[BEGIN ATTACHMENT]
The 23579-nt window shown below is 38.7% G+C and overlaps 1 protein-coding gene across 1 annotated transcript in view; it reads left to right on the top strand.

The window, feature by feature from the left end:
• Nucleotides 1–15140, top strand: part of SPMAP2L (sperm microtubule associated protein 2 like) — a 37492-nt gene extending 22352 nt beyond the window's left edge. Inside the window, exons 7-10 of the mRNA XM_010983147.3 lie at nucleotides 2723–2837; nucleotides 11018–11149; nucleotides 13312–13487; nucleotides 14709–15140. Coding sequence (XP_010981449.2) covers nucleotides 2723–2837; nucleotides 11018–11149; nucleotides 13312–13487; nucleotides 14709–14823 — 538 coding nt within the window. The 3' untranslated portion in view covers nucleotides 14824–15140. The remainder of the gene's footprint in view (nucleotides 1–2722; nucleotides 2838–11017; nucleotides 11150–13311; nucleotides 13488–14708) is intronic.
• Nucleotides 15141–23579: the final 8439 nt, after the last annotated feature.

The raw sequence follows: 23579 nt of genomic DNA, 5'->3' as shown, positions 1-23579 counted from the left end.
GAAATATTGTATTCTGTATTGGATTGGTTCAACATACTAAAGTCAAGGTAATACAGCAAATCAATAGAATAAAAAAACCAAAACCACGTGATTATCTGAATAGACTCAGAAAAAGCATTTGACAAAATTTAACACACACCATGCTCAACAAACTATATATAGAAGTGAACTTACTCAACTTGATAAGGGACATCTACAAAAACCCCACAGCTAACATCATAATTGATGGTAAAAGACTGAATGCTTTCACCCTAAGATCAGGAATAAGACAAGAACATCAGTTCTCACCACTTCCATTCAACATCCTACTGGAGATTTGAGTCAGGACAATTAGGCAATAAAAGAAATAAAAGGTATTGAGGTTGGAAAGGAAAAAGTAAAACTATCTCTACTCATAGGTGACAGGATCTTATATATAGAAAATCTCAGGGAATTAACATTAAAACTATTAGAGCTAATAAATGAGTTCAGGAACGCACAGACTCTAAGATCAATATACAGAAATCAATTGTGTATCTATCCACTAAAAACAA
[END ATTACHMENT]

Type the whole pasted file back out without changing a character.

The 23579-nt window shown below is 38.7% G+C and overlaps 1 protein-coding gene across 1 annotated transcript in view; it reads left to right on the top strand.

The window, feature by feature from the left end:
• Nucleotides 1–15140, top strand: part of SPMAP2L (sperm microtubule associated protein 2 like) — a 37492-nt gene extending 22352 nt beyond the window's left edge. Inside the window, exons 7-10 of the mRNA XM_010983147.3 lie at nucleotides 2723–2837; nucleotides 11018–11149; nucleotides 13312–13487; nucleotides 14709–15140. Coding sequence (XP_010981449.2) covers nucleotides 2723–2837; nucleotides 11018–11149; nucleotides 13312–13487; nucleotides 14709–14823 — 538 coding nt within the window. The 3' untranslated portion in view covers nucleotides 14824–15140. The remainder of the gene's footprint in view (nucleotides 1–2722; nucleotides 2838–11017; nucleotides 11150–13311; nucleotides 13488–14708) is intronic.
• Nucleotides 15141–23579: the final 8439 nt, after the last annotated feature.

The raw sequence follows: 23579 nt of genomic DNA, 5'->3' as shown, positions 1-23579 counted from the left end.
GAAATATTGTATTCTGTATTGGATTGGTTCAACATACTAAAGTCAAGGTAATACAGCAAATCAATAGAATAAAAAAACCAAAACCACGTGATTATCTGAATAGACTCAGAAAAAGCATTTGACAAAATTTAACACACACCATGCTCAACAAACTATATATAGAAGTGAACTTACTCAACTTGATAAGGGACATCTACAAAAACCCCACAGCTAACATCATAATTGATGGTAAAAGACTGAATGCTTTCACCCTAAGATCAGGAATAAGACAAGAACATCAGTTCTCACCACTTCCATTCAACATCCTACTGGAGATTTGAGTCAGGACAATTAGGCAATAAAAGAAATAAAAGGTATTGAGGTTGGAAAGGAAAAAGTAAAACTATCTCTACTCATAGGTGACAGGATCTTATATATAGAAAATCTCAGGGAATTAACATTAAAACTATTAGAGCTAATAAATGAGTTCAGGAACGCACAGACTCTAAGATCAATATACAGAAATCAATTGTGTATCTATCCACTAAAAACAA